A Gloucester woman who sacrificed her own life in an attempt to save her grandchildren from a 2013 house fire on Summerville Road was posthumously awarded the Carnegie Medal for heroism.
Virginia Grogan was one of 22 individuals named as medal recipients in an announcement made on March 26 by the Carnegie Hero Fund Commission. The medal is given throughout the United States and Canada to those who risk their lives to an extraordinary degree while saving or attempting to save the lives of others.
Grogan and four other 2014 recipients of the Carnegie Medal lost their lives in the performance of their lifesaving acts.
The early-morning fire on Jan. 16, 2013 claimed the life of Grogan, as well as the lives of her three grandsons—Gabriel, 6 months; Michael, 2; and Thomas, 7.
According to a release from the Carnegie Hero Fund Commission, Grogan, 54, pulled the boys’ mother from the house from a second-story bedroom window, and then went back for the boys.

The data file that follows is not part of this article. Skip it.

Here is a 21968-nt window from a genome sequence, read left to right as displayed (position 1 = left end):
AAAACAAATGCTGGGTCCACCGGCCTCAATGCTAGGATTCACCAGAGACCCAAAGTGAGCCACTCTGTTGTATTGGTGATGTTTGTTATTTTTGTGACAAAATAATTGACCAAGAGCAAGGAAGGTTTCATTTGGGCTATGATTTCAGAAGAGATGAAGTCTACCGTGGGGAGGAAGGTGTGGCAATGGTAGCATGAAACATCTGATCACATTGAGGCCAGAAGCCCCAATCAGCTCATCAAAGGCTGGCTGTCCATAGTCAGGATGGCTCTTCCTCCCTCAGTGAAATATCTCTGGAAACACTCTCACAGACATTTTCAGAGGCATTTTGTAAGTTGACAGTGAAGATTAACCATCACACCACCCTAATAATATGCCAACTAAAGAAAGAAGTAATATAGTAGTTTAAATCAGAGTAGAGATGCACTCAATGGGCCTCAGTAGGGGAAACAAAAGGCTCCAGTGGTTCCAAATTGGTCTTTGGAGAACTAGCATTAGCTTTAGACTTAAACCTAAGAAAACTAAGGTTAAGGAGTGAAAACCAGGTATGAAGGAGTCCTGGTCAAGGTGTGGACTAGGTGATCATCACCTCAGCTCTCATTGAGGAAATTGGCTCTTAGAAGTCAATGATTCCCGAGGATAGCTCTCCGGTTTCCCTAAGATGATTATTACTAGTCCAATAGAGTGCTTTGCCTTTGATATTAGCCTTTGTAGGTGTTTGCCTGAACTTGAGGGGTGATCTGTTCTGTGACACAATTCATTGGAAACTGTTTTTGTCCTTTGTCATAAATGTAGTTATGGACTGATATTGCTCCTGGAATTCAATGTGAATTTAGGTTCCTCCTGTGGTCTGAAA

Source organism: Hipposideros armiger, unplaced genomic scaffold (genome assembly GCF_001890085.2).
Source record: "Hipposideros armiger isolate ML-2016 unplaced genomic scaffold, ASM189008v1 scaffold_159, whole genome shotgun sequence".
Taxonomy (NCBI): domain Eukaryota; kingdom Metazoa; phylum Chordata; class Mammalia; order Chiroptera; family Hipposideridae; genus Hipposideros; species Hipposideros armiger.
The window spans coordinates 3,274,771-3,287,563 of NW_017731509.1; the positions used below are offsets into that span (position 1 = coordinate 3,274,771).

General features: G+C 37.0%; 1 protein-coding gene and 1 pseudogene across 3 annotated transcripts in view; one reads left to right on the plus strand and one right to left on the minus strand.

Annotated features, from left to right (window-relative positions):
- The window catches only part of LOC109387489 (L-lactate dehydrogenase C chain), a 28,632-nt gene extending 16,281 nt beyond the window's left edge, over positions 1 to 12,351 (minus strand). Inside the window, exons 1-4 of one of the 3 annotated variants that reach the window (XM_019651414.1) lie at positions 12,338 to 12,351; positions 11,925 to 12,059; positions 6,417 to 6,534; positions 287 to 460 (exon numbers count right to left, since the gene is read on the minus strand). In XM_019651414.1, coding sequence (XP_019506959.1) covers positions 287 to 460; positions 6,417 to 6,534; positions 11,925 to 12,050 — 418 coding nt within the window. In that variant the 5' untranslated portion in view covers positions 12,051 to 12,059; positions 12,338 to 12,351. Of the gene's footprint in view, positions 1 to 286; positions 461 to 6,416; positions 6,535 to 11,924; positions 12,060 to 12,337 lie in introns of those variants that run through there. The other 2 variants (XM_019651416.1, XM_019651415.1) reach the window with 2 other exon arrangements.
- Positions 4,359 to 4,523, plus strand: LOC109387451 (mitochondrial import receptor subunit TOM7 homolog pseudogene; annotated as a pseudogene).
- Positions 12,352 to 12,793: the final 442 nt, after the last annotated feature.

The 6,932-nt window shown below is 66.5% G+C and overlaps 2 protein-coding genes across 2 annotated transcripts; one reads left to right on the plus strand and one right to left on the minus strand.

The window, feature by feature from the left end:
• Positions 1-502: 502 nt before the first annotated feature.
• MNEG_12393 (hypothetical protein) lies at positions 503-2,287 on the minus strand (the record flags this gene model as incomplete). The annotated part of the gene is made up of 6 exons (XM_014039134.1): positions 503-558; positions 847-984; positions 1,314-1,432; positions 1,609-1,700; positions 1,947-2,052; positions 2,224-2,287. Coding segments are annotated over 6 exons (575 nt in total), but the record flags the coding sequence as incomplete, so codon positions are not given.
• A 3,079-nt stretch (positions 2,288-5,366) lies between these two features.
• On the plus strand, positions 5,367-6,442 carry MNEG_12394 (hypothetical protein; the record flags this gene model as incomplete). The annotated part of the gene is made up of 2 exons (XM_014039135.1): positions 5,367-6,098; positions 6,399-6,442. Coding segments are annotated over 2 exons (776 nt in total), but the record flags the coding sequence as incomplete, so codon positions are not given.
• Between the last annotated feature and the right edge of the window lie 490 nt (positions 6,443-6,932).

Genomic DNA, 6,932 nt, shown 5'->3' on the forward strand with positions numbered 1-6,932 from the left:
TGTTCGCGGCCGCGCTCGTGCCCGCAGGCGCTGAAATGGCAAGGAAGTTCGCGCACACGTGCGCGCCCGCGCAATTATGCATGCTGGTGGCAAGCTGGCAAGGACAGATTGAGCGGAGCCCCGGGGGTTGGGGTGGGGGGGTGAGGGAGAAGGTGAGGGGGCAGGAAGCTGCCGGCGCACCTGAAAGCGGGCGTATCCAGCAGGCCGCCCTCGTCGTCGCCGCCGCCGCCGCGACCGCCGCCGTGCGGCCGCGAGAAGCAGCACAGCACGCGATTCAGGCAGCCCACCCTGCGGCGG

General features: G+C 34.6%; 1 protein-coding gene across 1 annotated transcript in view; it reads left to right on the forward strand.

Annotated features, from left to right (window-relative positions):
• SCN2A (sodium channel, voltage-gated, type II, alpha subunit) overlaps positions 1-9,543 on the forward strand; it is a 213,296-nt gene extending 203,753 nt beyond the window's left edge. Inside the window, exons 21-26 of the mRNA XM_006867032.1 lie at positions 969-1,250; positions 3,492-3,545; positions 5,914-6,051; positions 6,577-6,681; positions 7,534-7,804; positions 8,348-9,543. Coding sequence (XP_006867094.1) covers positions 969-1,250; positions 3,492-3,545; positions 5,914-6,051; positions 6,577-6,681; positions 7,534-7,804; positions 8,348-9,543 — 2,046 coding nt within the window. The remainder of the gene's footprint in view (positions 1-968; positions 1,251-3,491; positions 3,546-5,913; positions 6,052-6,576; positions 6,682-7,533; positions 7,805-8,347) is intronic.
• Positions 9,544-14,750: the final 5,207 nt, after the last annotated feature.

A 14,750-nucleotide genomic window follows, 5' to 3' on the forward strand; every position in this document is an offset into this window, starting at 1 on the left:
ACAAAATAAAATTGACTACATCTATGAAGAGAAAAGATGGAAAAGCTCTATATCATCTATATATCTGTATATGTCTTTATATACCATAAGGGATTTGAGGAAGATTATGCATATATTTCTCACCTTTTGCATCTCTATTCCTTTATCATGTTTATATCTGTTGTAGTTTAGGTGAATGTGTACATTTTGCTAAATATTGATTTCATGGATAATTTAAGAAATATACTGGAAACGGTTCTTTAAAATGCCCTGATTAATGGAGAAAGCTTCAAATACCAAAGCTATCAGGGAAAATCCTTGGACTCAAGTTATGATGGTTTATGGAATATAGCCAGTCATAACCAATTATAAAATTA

“As Grogan’s husband aided the mother to ground level, Grogan entered the bedroom for the boys. Realizing that she had re-entered the house, her husband called to her and the boys but received no response,” the Carnegie Award narrative stated. “Flames grew to engulf and destroy the structure. Firefighters later located the boys in the bedroom and Grogan in the living room, all having succumbed to smoke inhalation.”